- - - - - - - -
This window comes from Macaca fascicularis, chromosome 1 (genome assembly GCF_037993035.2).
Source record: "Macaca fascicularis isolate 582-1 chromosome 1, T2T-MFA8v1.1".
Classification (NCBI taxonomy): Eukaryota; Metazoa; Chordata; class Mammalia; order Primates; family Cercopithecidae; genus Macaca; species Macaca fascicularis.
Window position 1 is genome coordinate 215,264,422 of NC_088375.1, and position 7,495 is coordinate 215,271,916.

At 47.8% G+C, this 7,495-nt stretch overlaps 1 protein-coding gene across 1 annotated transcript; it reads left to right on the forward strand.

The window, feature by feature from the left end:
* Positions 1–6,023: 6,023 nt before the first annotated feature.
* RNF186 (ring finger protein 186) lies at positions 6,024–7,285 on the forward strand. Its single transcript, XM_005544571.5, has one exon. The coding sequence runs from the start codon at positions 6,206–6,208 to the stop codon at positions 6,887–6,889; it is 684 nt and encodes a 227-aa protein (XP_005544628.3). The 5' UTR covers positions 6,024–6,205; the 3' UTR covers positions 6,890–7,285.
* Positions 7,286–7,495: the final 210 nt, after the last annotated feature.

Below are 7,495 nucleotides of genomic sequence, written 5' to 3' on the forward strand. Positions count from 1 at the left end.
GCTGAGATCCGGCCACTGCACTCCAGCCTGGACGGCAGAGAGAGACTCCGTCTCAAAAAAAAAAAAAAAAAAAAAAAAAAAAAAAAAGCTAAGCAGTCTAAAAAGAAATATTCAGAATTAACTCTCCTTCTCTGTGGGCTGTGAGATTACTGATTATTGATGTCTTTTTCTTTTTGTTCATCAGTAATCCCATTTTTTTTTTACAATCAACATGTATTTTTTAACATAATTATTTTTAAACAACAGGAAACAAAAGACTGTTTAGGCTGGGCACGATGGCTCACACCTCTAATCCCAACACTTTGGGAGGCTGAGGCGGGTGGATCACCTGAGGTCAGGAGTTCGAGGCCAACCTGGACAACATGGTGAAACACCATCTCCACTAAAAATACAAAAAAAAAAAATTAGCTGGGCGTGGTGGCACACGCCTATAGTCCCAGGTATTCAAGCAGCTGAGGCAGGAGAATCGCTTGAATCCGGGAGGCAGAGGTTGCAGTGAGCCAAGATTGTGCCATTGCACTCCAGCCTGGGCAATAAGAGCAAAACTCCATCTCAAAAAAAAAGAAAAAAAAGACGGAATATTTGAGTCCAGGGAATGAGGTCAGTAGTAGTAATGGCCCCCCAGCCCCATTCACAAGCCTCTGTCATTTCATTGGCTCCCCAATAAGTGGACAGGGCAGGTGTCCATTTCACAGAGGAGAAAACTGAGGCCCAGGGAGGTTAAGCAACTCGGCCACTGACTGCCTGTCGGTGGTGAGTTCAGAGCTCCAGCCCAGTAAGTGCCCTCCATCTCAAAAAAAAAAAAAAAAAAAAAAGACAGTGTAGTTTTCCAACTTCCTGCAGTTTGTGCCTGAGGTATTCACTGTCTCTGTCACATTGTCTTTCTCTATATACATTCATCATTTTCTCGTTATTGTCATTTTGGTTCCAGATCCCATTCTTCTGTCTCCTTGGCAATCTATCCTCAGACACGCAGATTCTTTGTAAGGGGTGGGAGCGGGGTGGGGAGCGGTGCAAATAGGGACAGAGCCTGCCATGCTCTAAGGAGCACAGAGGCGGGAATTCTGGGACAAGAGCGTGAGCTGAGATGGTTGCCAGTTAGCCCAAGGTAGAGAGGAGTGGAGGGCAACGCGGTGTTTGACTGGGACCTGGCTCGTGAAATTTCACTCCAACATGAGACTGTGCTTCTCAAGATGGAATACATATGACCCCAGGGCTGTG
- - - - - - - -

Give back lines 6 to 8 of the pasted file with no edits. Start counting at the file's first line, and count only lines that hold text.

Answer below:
The window, feature by feature from the left end:
* Positions 1–6,023: 6,023 nt before the first annotated feature.
* RNF186 (ring finger protein 186) lies at positions 6,024–7,285 on the forward strand. Its single transcript, XM_005544571.5, has one exon. The coding sequence runs from the start codon at positions 6,206–6,208 to the stop codon at positions 6,887–6,889; it is 684 nt and encodes a 227-aa protein (XP_005544628.3). The 5' UTR covers positions 6,024–6,205; the 3' UTR covers positions 6,890–7,285.